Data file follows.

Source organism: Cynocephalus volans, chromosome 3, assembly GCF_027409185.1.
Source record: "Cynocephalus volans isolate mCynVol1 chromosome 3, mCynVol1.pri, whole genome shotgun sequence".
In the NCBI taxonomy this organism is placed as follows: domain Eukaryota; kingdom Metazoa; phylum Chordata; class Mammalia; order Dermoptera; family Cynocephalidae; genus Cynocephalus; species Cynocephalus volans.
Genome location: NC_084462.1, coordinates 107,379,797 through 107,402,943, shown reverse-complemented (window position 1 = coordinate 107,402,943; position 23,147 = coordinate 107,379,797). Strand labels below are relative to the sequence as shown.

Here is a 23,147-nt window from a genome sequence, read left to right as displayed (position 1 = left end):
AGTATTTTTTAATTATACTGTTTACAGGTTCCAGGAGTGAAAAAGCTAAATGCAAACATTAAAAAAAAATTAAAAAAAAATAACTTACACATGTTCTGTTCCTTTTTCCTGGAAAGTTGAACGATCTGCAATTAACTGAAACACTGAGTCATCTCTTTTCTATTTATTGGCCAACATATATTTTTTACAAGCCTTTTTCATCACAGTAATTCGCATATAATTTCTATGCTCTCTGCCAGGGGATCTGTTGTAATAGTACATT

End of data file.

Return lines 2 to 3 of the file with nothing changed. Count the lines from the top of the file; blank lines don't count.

Source record: "Cynocephalus volans isolate mCynVol1 chromosome 3, mCynVol1.pri, whole genome shotgun sequence".
In the NCBI taxonomy this organism is placed as follows: domain Eukaryota; kingdom Metazoa; phylum Chordata; class Mammalia; order Dermoptera; family Cynocephalidae; genus Cynocephalus; species Cynocephalus volans.